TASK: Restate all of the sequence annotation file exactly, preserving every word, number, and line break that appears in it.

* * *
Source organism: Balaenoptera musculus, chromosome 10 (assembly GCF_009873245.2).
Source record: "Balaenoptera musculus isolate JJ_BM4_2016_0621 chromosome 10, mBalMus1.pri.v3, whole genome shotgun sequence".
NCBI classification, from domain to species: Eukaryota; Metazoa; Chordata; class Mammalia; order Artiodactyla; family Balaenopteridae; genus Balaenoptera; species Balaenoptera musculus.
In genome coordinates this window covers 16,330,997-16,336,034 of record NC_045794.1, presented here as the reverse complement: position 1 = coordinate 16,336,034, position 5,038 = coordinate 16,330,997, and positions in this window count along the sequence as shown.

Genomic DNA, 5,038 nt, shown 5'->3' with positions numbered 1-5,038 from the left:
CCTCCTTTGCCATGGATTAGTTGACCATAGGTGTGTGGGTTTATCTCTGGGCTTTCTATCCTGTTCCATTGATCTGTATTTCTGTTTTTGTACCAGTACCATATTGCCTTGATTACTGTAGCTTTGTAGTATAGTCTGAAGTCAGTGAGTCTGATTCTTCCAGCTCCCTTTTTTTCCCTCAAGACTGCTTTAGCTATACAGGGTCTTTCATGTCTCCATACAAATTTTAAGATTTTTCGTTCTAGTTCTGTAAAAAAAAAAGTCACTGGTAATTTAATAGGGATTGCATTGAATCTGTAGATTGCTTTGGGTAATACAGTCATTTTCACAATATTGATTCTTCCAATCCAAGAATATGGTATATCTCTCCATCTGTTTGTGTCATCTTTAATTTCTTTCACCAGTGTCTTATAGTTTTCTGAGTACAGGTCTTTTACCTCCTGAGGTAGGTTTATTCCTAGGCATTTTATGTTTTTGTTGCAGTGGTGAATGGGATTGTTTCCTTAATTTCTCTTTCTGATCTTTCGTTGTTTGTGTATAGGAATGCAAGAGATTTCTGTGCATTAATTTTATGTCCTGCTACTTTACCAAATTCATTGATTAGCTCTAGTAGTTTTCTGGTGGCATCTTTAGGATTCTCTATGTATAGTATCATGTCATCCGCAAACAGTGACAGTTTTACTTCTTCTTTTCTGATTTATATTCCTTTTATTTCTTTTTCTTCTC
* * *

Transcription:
Source organism: Balaenoptera musculus, chromosome 10 (assembly GCF_009873245.2).
Source record: "Balaenoptera musculus isolate JJ_BM4_2016_0621 chromosome 10, mBalMus1.pri.v3, whole genome shotgun sequence".
NCBI classification, from domain to species: Eukaryota; Metazoa; Chordata; class Mammalia; order Artiodactyla; family Balaenopteridae; genus Balaenoptera; species Balaenoptera musculus.
In genome coordinates this window covers 16,330,997-16,336,034 of record NC_045794.1, presented here as the reverse complement: position 1 = coordinate 16,336,034, position 5,038 = coordinate 16,330,997, and positions in this window count along the sequence as shown.

Genomic DNA, 5,038 nt, shown 5'->3' with positions numbered 1-5,038 from the left:
CCTCCTTTGCCATGGATTAGTTGACCATAGGTGTGTGGGTTTATCTCTGGGCTTTCTATCCTGTTCCATTGATCTGTATTTCTGTTTTTGTACCAGTACCATATTGCCTTGATTACTGTAGCTTTGTAGTATAGTCTGAAGTCAGTGAGTCTGATTCTTCCAGCTCCCTTTTTTTCCCTCAAGACTGCTTTAGCTATACAGGGTCTTTCATGTCTCCATACAAATTTTAAGATTTTTCGTTCTAGTTCTGTAAAAAAAAAAGTCACTGGTAATTTAATAGGGATTGCATTGAATCTGTAGATTGCTTTGGGTAATACAGTCATTTTCACAATATTGATTCTTCCAATCCAAGAATATGGTATATCTCTCCATCTGTTTGTGTCATCTTTAATTTCTTTCACCAGTGTCTTATAGTTTTCTGAGTACAGGTCTTTTACCTCCTGAGGTAGGTTTATTCCTAGGCATTTTATGTTTTTGTTGCAGTGGTGAATGGGATTGTTTCCTTAATTTCTCTTTCTGATCTTTCGTTGTTTGTGTATAGGAATGCAAGAGATTTCTGTGCATTAATTTTATGTCCTGCTACTTTACCAAATTCATTGATTAGCTCTAGTAGTTTTCTGGTGGCATCTTTAGGATTCTCTATGTATAGTATCATGTCATCCGCAAACAGTGACAGTTTTACTTCTTCTTTTCTGATTTATATTCCTTTTATTTCTTTTTCTTCTC